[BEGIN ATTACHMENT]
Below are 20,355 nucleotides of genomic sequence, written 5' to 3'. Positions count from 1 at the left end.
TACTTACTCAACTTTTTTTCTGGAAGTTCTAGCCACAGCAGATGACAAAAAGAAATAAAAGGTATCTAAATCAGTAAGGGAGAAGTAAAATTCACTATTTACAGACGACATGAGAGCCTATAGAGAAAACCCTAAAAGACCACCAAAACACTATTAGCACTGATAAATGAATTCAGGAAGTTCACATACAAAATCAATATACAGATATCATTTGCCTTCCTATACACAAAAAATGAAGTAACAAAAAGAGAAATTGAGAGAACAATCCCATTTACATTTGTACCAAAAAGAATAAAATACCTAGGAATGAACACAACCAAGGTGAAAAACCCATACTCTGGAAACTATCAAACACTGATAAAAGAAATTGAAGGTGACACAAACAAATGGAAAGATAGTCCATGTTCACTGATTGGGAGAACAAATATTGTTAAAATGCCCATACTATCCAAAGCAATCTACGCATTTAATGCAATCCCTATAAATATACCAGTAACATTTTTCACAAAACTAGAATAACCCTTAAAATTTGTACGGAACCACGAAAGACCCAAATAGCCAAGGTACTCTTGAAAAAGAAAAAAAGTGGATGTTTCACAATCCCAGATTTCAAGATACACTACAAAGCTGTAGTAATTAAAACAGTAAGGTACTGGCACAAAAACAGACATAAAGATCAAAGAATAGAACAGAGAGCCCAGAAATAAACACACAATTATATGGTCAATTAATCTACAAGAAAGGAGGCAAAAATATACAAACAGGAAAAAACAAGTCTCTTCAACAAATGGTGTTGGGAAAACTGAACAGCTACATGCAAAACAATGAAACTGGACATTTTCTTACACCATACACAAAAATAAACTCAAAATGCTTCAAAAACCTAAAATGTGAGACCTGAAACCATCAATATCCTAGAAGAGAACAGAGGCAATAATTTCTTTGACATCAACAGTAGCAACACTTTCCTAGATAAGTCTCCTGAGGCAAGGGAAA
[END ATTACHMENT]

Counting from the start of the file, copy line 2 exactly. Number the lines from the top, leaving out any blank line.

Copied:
TACTTACTCAACTTTTTTTCTGGAAGTTCTAGCCACAGCAGATGACAAAAAGAAATAAAAGGTATCTAAATCAGTAAGGGAGAAGTAAAATTCACTATTTACAGACGACATGAGAGCCTATAGAGAAAACCCTAAAAGACCACCAAAACACTATTAGCACTGATAAATGAATTCAGGAAGTTCACATACAAAATCAATATACAGATATCATTTGCCTTCCTATACACAAAAAATGAAGTAACAAAAAGAGAAATTGAGAGAACAATCCCATTTACATTTGTACCAAAAAGAATAAAATACCTAGGAATGAACACAACCAAGGTGAAAAACCCATACTCTGGAAACTATCAAACACTGATAAAAGAAATTGAAGGTGACACAAACAAATGGAAAGATAGTCCATGTTCACTGATTGGGAGAACAAATATTGTTAAAATGCCCATACTATCCAAAGCAATCTACGCATTTAATGCAATCCCTATAAATATACCAGTAACATTTTTCACAAAACTAGAATAACCCTTAAAATTTGTACGGAACCACGAAAGACCCAAATAGCCAAGGTACTCTTGAAAAAGAAAAAAAGTGGATGTTTCACAATCCCAGATTTCAAGATACACTACAAAGCTGTAGTAATTAAAACAGTAAGGTACTGGCACAAAAACAGACATAAAGATCAAAGAATAGAACAGAGAGCCCAGAAATAAACACACAATTATATGGTCAATTAATCTACAAGAAAGGAGGCAAAAATATACAAACAGGAAAAAACAAGTCTCTTCAACAAATGGTGTTGGGAAAACTGAACAGCTACATGCAAAACAATGAAACTGGACATTTTCTTACACCATACACAAAAATAAACTCAAAATGCTTCAAAAACCTAAAATGTGAGACCTGAAACCATCAATATCCTAGAAGAGAACAGAGGCAATAATTTCTTTGACATCAACAGTAGCAACACTTTCCTAGATAAGTCTCCTGAGGCAAGGGAAA